Graham Reid | | 2 min read
Some bands are the vehicle for the songwriter: the Kinks, Jam, Pretenders, the Chills, Verlaines, Wilco, the Veils . . .
A few are greater than the sum of their parts – Split Enz, Beatles, U2, Blondie, boygenius, Fat Freddy's Drop, Phoenix Foundation . . .
The test of that is to see how well the members do as solo artists, like the Stones.
Mick Jagger's solo albums always had a few interesting songs but there was never a cohesive collection which came close to the Stones at their best, Keith Richards' somewhat more ramshackle albums were much the same although had a certain louche quality. Very few bothered with Ron Wood's solo albums and Bill Wyman got by on the basis of the novelty single Je Suis Un Rock Star.
Others bands have been breeding grounds for talent which allows members to go their own way independently: for example Blur whose Damon Albarn and Graham Coxon delivered interesting projects and bands outside of the Blur imprimatur.
The solo projects of Radiohead members in the eight years since their last album A Moon-Shaped Pool have delivered mixed results.
The most consistent have come from Jonny Greenwood (soundtracks for Phantom Thread and The Power of the Dog among them, and even earlier his Junun qawwali project with Shy Ben Tzur and the Rajasthan Express) and Thom Yorke's atmospheric Suspiria soundtrack and the even more experimental electronica music for soundtrack for Paul Thomas Anderson's short film Anima.
Put Yorke and Greenwood together in Radiohead and – with Jonny's brother Colin (bass) and drummer Ed O'Brien – special magic happens: more than the sum of their parts and quite different from their solo projects.
But separating those two main players from Radiohead and something different again happens, as with The Smile.
The Smile are Yorke, Greenwood and drummer Tom Skinner, co-founder of Sons of Kemet and with a lengthy discography of appearances in numerous contemporary British avant-jazz outfits.
Their debut A Light for Attracting Attention (2022) found Yorke's signature anxious delivery and unease delivered with a soulful, gravity-defying weariness as Skinner's clever jazz patterns untethered the music from rock tropes.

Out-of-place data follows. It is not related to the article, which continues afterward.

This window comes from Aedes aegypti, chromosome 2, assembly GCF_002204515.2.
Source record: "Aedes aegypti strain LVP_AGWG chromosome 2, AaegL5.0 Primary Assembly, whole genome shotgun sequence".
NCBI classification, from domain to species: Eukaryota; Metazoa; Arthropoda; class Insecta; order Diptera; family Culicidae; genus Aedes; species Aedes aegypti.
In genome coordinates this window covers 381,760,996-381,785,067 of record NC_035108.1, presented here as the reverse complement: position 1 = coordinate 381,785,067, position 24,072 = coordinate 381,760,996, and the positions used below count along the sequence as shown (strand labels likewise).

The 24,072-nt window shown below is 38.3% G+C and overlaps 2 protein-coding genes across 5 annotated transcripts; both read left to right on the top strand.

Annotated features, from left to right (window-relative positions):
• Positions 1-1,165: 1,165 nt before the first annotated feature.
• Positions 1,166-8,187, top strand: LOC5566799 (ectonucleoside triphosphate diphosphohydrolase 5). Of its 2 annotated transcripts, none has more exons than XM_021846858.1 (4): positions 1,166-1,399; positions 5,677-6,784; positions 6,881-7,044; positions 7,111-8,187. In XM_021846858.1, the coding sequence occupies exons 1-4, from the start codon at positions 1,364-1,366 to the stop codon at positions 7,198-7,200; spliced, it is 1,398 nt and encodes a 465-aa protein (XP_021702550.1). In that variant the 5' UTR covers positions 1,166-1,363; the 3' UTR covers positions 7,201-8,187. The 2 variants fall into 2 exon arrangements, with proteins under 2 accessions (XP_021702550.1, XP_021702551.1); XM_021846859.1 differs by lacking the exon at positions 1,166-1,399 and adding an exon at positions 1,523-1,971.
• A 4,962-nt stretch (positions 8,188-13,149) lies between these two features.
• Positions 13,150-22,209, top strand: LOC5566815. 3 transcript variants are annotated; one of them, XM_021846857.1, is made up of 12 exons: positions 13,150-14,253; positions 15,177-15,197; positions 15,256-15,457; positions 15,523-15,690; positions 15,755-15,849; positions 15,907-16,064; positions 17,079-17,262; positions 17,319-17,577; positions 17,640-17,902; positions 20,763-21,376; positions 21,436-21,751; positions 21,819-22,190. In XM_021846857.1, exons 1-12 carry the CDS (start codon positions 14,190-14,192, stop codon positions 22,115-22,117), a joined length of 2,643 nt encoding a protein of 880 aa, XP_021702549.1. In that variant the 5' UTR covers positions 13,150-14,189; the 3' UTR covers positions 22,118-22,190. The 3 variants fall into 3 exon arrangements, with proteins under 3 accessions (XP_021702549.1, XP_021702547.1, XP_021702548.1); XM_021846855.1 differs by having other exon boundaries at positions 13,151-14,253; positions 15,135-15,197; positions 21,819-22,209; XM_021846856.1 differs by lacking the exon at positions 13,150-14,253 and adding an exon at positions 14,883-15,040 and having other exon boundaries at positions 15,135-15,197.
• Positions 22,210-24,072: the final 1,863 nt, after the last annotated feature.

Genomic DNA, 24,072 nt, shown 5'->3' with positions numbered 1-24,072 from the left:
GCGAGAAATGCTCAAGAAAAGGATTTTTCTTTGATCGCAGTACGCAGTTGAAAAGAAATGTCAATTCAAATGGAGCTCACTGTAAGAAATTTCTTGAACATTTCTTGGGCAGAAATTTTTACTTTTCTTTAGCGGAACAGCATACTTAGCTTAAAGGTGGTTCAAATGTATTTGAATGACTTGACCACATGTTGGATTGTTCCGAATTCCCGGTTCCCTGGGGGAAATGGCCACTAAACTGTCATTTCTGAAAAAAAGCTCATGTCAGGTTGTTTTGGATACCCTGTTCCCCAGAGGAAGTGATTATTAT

Songs were embellished by strings and brass also.
Warm hasn't been an adjective often applied to Radiohead but it fitted The Smile's debut.
This second album confirms The Smile as more than just a lockdown project but a band with an independent vision and offering unexpected arrangements.
The title track rides a Latin shuffle. Friend of a Friend – about people in Italy singing and talking to each other off their balconies apparently – harks back to 70s sensitive singer-songwriters and early solo McCartney but is disrupted by Skinner and a disturbing A Day in the Life sweep of orchestra strings . . . the a pause.
The lyrically unsettling eight-minute Bending Hectic -- a woozy ballad-into-searing Radiohead rock – was debuted at the 2022 Montreux Jazz Festival and, as on Friend of a Friend, Greenwood taps into Bernard Herrmann for the unnerving strings.
Wall of Eyes with its layers, detail and confidence means a double header now from The Smile where electronica rubs against unearthly echoed vocals and choral expansiveness (Teleharmonic).
And despite Yorke writing I Quit you feel that is not the case for The Smile.
Perhaps other Radioheaders should start polishing up further solo material.
Half their band has left town on its own, independent journey.
You can hear and buy this album at bandcamp here